Losing out?

Unable to show union support, city goes it alone for RTTT funds

Months after a deal to let a handful of city schools receive federal funding, requirements continue to keep millions of Race to the Top dollars off-limits to all but 2 percent of city schools.

When New York State won $700 million in the federal Race to the Top competition last year, it put some funds to use on statewide initiatives. But nearly $350 million went into smaller funds with specific aims: to build new curriculum models or train teachers, for example. Now, the state has started opening those pools up to districts — but it has set an eligibility requirement that the city can’t meet.

The state requires that districts commit to putting new teacher evaluations in place by next year — with union support. That requirement can be found in several of the Requests for Proposals for Race to the Top-related initiatives that the state has begun releasing.

In one application for funding that it submitted last week, the city could not show it had the union’s support for the new teacher evaluation system in most of its schools, in the form of a required Memorandum of Understanding, so it only applied for money for the 30 schools that do.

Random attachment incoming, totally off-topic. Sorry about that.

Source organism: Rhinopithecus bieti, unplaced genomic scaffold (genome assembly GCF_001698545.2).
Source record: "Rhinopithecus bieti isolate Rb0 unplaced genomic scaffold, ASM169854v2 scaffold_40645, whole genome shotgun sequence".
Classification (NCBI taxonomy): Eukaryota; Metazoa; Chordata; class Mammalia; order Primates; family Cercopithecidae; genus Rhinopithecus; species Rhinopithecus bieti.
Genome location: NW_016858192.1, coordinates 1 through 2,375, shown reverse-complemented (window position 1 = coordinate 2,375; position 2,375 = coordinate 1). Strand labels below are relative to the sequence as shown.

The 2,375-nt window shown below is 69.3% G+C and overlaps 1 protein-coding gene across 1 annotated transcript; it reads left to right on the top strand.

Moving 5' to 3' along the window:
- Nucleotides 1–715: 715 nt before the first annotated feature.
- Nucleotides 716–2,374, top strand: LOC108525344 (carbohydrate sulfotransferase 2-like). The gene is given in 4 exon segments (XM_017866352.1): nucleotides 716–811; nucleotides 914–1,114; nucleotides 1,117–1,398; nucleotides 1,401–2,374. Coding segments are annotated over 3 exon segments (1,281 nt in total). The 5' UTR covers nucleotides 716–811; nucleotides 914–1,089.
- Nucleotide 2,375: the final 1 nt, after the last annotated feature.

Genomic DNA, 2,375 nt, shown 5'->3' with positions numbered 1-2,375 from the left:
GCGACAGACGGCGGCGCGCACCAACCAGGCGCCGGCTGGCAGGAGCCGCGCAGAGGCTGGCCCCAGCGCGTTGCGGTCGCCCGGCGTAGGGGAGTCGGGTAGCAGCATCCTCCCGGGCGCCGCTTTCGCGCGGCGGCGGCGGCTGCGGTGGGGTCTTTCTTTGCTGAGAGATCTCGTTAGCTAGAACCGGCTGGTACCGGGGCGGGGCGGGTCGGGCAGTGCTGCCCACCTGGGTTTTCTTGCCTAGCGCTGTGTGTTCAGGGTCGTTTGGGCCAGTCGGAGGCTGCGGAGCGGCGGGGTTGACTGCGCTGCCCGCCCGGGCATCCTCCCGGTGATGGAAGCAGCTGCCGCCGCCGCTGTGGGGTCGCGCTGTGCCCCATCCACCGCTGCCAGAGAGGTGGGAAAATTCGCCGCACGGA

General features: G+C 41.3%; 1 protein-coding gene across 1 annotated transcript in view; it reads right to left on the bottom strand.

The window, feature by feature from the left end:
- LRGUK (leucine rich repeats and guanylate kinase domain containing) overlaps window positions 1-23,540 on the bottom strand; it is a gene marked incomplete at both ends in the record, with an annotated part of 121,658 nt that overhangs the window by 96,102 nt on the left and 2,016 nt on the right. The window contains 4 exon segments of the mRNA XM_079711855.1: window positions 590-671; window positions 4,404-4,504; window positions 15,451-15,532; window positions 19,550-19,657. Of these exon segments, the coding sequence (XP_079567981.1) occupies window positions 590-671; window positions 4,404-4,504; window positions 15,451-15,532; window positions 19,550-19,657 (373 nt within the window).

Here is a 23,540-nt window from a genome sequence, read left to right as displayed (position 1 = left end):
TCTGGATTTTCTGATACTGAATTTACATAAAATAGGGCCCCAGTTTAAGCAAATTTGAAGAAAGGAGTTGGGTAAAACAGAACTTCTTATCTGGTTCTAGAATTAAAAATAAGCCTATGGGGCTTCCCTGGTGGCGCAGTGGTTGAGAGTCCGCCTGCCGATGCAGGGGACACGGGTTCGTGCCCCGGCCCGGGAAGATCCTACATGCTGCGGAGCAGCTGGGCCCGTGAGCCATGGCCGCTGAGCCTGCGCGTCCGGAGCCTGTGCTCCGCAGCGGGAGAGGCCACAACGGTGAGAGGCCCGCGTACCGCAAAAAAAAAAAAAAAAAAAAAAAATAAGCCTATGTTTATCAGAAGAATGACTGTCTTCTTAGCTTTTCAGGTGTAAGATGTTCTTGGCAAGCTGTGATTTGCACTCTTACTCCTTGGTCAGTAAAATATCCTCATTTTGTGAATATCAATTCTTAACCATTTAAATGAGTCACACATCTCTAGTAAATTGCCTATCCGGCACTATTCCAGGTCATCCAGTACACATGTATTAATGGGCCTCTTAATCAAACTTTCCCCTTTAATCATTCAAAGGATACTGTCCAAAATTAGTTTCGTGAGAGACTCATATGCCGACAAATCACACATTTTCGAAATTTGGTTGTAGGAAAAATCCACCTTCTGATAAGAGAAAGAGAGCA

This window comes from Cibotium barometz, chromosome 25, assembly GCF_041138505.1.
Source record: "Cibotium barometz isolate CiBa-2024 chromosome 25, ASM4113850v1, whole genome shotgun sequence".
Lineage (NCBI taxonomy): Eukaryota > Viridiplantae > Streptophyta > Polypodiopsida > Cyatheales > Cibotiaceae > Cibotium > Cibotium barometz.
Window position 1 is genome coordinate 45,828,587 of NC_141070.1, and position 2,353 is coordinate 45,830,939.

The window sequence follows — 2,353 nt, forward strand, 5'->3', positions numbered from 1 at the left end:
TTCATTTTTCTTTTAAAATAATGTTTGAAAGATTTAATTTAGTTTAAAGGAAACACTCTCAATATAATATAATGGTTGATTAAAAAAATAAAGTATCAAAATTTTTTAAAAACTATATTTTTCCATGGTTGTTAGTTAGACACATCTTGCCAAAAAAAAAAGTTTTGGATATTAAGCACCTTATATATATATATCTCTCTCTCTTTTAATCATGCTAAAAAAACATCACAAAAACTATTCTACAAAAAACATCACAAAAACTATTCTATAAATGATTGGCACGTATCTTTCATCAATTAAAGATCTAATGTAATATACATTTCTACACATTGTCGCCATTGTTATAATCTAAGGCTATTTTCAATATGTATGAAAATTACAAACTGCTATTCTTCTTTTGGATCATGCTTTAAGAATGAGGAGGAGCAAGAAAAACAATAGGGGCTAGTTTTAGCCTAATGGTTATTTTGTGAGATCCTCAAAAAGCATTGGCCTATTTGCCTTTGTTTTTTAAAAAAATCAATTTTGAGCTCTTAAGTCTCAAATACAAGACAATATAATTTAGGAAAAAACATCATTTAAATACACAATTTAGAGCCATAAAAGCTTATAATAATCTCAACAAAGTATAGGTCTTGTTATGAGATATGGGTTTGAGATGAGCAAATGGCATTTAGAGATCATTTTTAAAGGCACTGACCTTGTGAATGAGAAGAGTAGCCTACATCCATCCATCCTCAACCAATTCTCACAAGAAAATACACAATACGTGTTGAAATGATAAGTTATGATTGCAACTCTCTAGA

Those 30 schools are among 33 included in a partial teacher evaluation deal hashed out this summer, when the union and city saw that federal school improvement grants were at stake. At the time, UFT President Michael Mulgrew said he wanted to see the outcome of the pilot before expanding the evaluations to more schools. And as the year has worn on, slow-moving negotiations about the new evaluations have seemed headed for an impasse.

This week, charging that some principals are using the new evaluations even though the old system is still in place, the UFT is threatening to participate in talks only to the bare minimum required by law.

The decaying union-city relations could help explain why, when it submitted a bid last week for teacher training funds, the Department of Education asked for its share of Race to the Top funds to go only to schools included in the limited evaluation deal.

According to Barbara Morgan, a DOE spokeswoman, the city said it was asking for $10 million to pay for teacher training at the 30 schools but also listed 100 schools that could use the money if they also undergo federally-funded “transformation” or “restart” processes.

Michael Mendel, the UFT secretary who said he would typically review documents such as the MOU, said the department did not present an MOU about the induction program to him or, to his knowledge, to anyone else at the union.